Your plants have spider mites, and you’re wondering what to do about it. Can spider mites live without plants? Will they survive on your carpet or household surfaces? There are so many questions about these minuscule pests. The massive (for a mite anyhow) colonies can contain hundreds of individuals and eventually engulf large sections of your plants. However, you’ll probably notice them first underneath the leaves where they thrive. Mites shared, dense little webs can extend out from the preferred home and eventually engulf more of the plant. Stems and even fruit aren’t safe if your spider mite colony becomes a true infestation, so you should deal with it while it’s still small. At one-twentieth of an inch long, adult mites may not seem like a big problem, but they will eat your plants. Moreover, they will keep breeding and eating, creating new colonies. After years of gardening, I’ve encountered these problematic creatures quite a few times, and I am happy to share everything I know about spider mites and how to get rid of them.
Can spider mites live without plants? Spider mites cannot live without plants. Since they feed on the plant itself, mites will only survive about eleven days without fresh green plants. Unfortunately, in the winter, spider mites can become dormant and are known to survive even under the snow, only to return the next year. When you see these little pests, it’s best to get rid of them right away.
Can Spider Mites Live On Surfaces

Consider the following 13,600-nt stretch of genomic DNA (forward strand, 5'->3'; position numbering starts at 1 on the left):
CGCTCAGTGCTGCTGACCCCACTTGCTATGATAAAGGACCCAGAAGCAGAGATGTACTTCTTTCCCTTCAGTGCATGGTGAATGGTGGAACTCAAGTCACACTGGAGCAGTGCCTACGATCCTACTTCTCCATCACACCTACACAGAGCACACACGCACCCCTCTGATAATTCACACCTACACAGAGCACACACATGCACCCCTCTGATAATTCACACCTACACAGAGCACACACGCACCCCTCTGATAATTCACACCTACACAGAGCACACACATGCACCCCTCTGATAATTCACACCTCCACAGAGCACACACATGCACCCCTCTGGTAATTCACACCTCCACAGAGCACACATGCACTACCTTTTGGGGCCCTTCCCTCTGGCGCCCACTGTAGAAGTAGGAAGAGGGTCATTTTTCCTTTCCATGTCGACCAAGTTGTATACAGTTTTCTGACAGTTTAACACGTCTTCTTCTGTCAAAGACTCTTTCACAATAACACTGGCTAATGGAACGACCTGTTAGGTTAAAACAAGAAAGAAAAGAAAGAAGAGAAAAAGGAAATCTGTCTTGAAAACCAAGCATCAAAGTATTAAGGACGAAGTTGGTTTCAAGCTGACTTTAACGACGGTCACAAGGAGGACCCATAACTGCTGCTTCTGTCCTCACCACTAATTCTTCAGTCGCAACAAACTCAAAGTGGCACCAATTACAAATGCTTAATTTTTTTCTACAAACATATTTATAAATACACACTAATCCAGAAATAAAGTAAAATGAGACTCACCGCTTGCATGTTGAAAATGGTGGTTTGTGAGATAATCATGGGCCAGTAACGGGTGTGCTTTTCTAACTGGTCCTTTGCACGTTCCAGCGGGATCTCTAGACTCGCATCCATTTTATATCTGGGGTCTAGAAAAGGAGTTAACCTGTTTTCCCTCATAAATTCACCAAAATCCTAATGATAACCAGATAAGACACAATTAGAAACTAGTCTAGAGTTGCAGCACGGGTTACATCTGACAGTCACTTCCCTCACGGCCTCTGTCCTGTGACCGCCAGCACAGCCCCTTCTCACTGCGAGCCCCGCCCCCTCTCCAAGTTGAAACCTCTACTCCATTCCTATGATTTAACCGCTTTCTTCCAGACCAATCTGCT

Spider mites cannot live away from plants very long, and going without them means starvation and death within eleven days. When spider mites feed, they puncture the cells of the plant to suck out the juices. Hence, a spider mite typically only lives on the surface of plants.
If you find them on your plants, they will almost always be the under-surface of leaves. However, this question is more about the surfaces around your home. The answer is a very qualified yes. These little pests won’t simply die if they land on your carpet or crawl across a table. Fortunately, they also won’t last too long away from fresh green food sources.
A lucky spider mite could probably survive in your refrigerator for quite a while if it got inside the vegetable drawer. Additionally, eleven days is a long time. As small as they are, a spider mite can travel a fair distance in that time and still have plenty of life left in it to start a new colony on a different plant.